Irish Regiments

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THOMAS ESMONDE (Captain, afterwards Lieut. ?Colonel)  18th (The Royal Irish) Regiment  On June 20th, while in command of a covering-party, a fireball fell close to them, and, knowing that a heavy fire would greet any one exposing himself, he called to his men to stand and take shelter, and dashing out commenced to extinguish it.  As he had anticipated, a terrific hail of shot and shell directed upon him, but in spite of all he succeeded in his courageous act and escaped unscathed. 

HUGH STEWART COCHRANE  (Lieutenant and Adjutant, afterwards Colonel)  86th Royal County Down (Now 2nd Royal Irish Rifles)            At Jhansi on April 1st 1858, a company (No.1) of the 86th Regiment was ordered to charge and capture a gun.  Being mounted, Lieutenant Cochrane dashed forward- greatly in advance of his men-exposed to the musketry fire of the rebel infantry in rear of the battery as well as that from the gun itself.  Charging headlong on the gunners, who gave way almost to a man, he kept possession of the piece till support came up, afterwards charging the enemy?s rear-guard, who shot three horses from under him, his attack upon them being so close and resolute.  He became Ensign in 1849; Captain in the 7th Fusiliers in 1858; and afterwards Lieut. ?Colonel in the 43rd Light Infantry, which he commanded in India from February 1878, until his retirement.

HENRY EDWARD JEROME  (Captain, afterwards Major General)  86th The Royal County Down (Now 2nd Battalion Royal Irish Rifles)  Major-General Jerome afterwards served through the Hazara Campaign, retiring in 1885.  He was born on February 2nd 1830, and died at Bath, February 25th 1901. 

HUGH SHAW  (Captain, Now Major-General, C.B.)  2nd Battalion 18th (Royal Irish) Regiment            On January 24th 1865 at the skirmish near Nukumaru, in New Zealand, Captain Shaw had been ordered to occupy a position about half a mile from the camp, and, advancing in skirmishing order to about thirty yards from the bush, he thought it prudent to retire to a palisade about thirty yards further back, as two of his men had fallen wounded.  Noticing that one of them, Peter Conolly, was too badly injured to move, he called for volunteers, and with four privates, who responded, went out to the wounded man within thirty yards of the enemy, and under a heavy fire, succeeded in conveying him to shelter.  Major-General Shaw, C.B., born on February 4th 1839, is son of Mr. James Shaw, formerly Principal Inspector of Hospital, and Madras.  Educated at Sandhurst, he became ensign in 1885 and served through the Crimean War, the Indian Mutiny, and the Afghan War 1879; and the Egyptian 1884.  In the latter he commanded the 1st Battalion of his gallant Irish Regiment during the march for the Relief of Gordon, which with the 2nd East Surrey, was brought from India.  His command on this occasion gained the ?100 prize offered by Lord Wolseley for the quickest and smartest voyage in the whale boast between Sarras and Korti (December 16th 1884, to January 24th 1885) from which point it marched on foot, through the Bayuda Desert, 175 miles, to Metemmeh in eleven days.  He retired from command of his old battalion in 1887.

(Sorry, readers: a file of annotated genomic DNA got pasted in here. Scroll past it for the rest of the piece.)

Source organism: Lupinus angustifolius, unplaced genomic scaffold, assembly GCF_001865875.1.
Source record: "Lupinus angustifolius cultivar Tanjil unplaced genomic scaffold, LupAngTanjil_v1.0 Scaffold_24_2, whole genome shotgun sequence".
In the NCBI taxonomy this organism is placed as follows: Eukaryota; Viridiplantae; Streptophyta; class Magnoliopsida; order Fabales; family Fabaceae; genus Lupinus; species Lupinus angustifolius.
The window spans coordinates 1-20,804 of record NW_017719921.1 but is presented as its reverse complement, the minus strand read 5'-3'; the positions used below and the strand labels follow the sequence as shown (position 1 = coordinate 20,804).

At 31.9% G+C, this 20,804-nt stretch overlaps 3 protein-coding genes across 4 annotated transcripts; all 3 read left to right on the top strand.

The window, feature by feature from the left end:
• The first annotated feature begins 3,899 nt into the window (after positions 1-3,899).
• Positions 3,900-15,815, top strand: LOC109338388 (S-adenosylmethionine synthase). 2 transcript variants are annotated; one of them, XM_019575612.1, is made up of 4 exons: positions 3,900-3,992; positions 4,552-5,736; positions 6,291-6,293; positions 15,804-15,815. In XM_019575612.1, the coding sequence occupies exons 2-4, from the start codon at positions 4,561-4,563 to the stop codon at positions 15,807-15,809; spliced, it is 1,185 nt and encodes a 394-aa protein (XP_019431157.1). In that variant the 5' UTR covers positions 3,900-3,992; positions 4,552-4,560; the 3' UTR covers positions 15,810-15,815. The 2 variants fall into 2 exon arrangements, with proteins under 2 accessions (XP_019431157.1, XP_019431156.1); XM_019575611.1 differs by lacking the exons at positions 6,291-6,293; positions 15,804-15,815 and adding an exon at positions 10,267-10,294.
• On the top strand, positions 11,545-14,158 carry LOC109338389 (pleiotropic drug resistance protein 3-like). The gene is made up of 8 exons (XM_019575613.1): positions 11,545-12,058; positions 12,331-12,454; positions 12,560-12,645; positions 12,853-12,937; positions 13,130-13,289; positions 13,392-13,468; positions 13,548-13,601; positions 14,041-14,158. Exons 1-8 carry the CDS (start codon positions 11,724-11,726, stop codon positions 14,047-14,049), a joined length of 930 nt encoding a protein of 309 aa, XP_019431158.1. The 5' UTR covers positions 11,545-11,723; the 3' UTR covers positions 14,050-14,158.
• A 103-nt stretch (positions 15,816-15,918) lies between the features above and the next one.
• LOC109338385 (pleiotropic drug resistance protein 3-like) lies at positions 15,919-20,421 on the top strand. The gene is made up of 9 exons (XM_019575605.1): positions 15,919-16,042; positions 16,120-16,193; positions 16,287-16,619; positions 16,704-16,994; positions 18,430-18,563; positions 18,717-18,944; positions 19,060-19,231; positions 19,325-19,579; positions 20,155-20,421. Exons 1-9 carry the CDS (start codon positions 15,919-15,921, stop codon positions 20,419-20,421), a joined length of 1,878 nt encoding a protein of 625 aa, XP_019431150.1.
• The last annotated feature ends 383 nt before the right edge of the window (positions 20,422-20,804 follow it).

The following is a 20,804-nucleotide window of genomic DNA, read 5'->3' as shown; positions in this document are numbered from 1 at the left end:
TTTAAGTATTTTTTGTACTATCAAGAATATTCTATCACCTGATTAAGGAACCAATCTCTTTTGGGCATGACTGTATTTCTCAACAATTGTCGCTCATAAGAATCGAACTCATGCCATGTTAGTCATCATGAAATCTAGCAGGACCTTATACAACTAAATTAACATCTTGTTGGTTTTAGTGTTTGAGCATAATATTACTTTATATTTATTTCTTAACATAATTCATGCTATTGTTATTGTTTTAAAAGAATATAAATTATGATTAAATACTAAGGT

J. BARRY  (Private)  1st Battalion Royal Irish Regiment             On January 7th 1901, during the attack on Monument Hill, Private Barry was near the Maxim gun when his party was surrounded and threatened by the Boers.  To save is from falling into the enemy?s hands and being used against our own men, he heroically smashed the breach of it, rendering it quite useless, and while engaged in this devoted action, was killed.  The Victoria Cross as stated in the Gazette, would have been awarded to him had he survived, but it was handed to his relatives by the authorities in accordance with the new regulation framed by the Secretary of State for War in 1902

JAMES BYRNE  (Private)  86th Royal County Down Regiment (became part of the Royal Irish Regiment)            On April 3rd 1858, at the storming od the fort of Jhansi, Byrne carried Lieutenant Sewell, who had been badly wounded, to a place of safety, being assisted by Captain (afterwards Major-General) Jerome, V.C.  This act was performed under a very heavy rifle fire.  His Victoria Cross was sold in London, June 1893 for ?35.

JAMES PEARSON  (Private)  86th Royal County Down Regiment (became part of the Royal Irish Regiment)            On April 3rd 1858, at the storming of Jhansi this soldier bravely attacked several armed rebels, killing one and bayoneting two, being himself severely wounded in the fight.  He also at Calpee under a severe fire, carried into safety Private Michael Burns, who was wounded, but who unfortunately died soon afterwards.

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